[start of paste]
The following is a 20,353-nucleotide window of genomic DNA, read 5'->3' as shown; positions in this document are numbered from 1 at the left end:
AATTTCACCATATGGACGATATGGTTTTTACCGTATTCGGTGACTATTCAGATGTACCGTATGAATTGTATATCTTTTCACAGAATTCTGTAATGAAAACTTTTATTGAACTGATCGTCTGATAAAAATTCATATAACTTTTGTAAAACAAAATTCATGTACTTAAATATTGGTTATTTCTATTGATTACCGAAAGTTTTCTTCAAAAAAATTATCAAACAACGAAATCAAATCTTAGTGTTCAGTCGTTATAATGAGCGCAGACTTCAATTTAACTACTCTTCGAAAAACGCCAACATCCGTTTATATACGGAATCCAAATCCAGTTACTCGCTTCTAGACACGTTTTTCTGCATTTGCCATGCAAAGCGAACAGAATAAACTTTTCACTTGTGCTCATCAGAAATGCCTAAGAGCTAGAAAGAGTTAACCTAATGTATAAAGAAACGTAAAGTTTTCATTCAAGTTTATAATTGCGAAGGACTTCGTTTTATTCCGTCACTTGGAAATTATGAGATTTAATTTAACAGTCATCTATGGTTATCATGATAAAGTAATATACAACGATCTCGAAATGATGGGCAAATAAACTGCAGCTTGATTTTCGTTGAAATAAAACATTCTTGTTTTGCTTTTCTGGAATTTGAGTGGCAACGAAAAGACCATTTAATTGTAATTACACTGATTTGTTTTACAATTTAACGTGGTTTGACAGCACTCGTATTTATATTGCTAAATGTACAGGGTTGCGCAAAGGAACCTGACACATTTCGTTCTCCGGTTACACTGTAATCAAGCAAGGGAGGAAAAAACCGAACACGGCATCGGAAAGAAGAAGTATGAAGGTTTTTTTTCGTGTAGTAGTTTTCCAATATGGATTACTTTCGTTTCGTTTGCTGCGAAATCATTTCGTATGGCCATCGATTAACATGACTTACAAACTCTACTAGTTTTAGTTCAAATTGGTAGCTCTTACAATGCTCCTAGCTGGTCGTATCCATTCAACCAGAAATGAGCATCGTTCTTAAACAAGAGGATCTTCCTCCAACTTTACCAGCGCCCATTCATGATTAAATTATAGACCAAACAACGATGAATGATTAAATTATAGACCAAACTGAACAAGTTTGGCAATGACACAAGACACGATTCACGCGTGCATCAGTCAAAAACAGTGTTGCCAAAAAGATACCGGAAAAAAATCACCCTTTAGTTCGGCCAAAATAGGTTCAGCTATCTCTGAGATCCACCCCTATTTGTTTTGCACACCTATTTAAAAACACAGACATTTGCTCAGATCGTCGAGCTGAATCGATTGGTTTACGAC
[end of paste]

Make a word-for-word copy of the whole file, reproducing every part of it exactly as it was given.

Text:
The following is a 20,353-nucleotide window of genomic DNA, read 5'->3' as shown; positions in this document are numbered from 1 at the left end:
AATTTCACCATATGGACGATATGGTTTTTACCGTATTCGGTGACTATTCAGATGTACCGTATGAATTGTATATCTTTTCACAGAATTCTGTAATGAAAACTTTTATTGAACTGATCGTCTGATAAAAATTCATATAACTTTTGTAAAACAAAATTCATGTACTTAAATATTGGTTATTTCTATTGATTACCGAAAGTTTTCTTCAAAAAAATTATCAAACAACGAAATCAAATCTTAGTGTTCAGTCGTTATAATGAGCGCAGACTTCAATTTAACTACTCTTCGAAAAACGCCAACATCCGTTTATATACGGAATCCAAATCCAGTTACTCGCTTCTAGACACGTTTTTCTGCATTTGCCATGCAAAGCGAACAGAATAAACTTTTCACTTGTGCTCATCAGAAATGCCTAAGAGCTAGAAAGAGTTAACCTAATGTATAAAGAAACGTAAAGTTTTCATTCAAGTTTATAATTGCGAAGGACTTCGTTTTATTCCGTCACTTGGAAATTATGAGATTTAATTTAACAGTCATCTATGGTTATCATGATAAAGTAATATACAACGATCTCGAAATGATGGGCAAATAAACTGCAGCTTGATTTTCGTTGAAATAAAACATTCTTGTTTTGCTTTTCTGGAATTTGAGTGGCAACGAAAAGACCATTTAATTGTAATTACACTGATTTGTTTTACAATTTAACGTGGTTTGACAGCACTCGTATTTATATTGCTAAATGTACAGGGTTGCGCAAAGGAACCTGACACATTTCGTTCTCCGGTTACACTGTAATCAAGCAAGGGAGGAAAAAACCGAACACGGCATCGGAAAGAAGAAGTATGAAGGTTTTTTTTCGTGTAGTAGTTTTCCAATATGGATTACTTTCGTTTCGTTTGCTGCGAAATCATTTCGTATGGCCATCGATTAACATGACTTACAAACTCTACTAGTTTTAGTTCAAATTGGTAGCTCTTACAATGCTCCTAGCTGGTCGTATCCATTCAACCAGAAATGAGCATCGTTCTTAAACAAGAGGATCTTCCTCCAACTTTACCAGCGCCCATTCATGATTAAATTATAGACCAAACAACGATGAATGATTAAATTATAGACCAAACTGAACAAGTTTGGCAATGACACAAGACACGATTCACGCGTGCATCAGTCAAAAACAGTGTTGCCAAAAAGATACCGGAAAAAAATCACCCTTTAGTTCGGCCAAAATAGGTTCAGCTATCTCTGAGATCCACCCCTATTTGTTTTGCACACCTATTTAAAAACACAGACATTTGCTCAGATCGTCGAGCTGAATCGATTGGTTTACGAC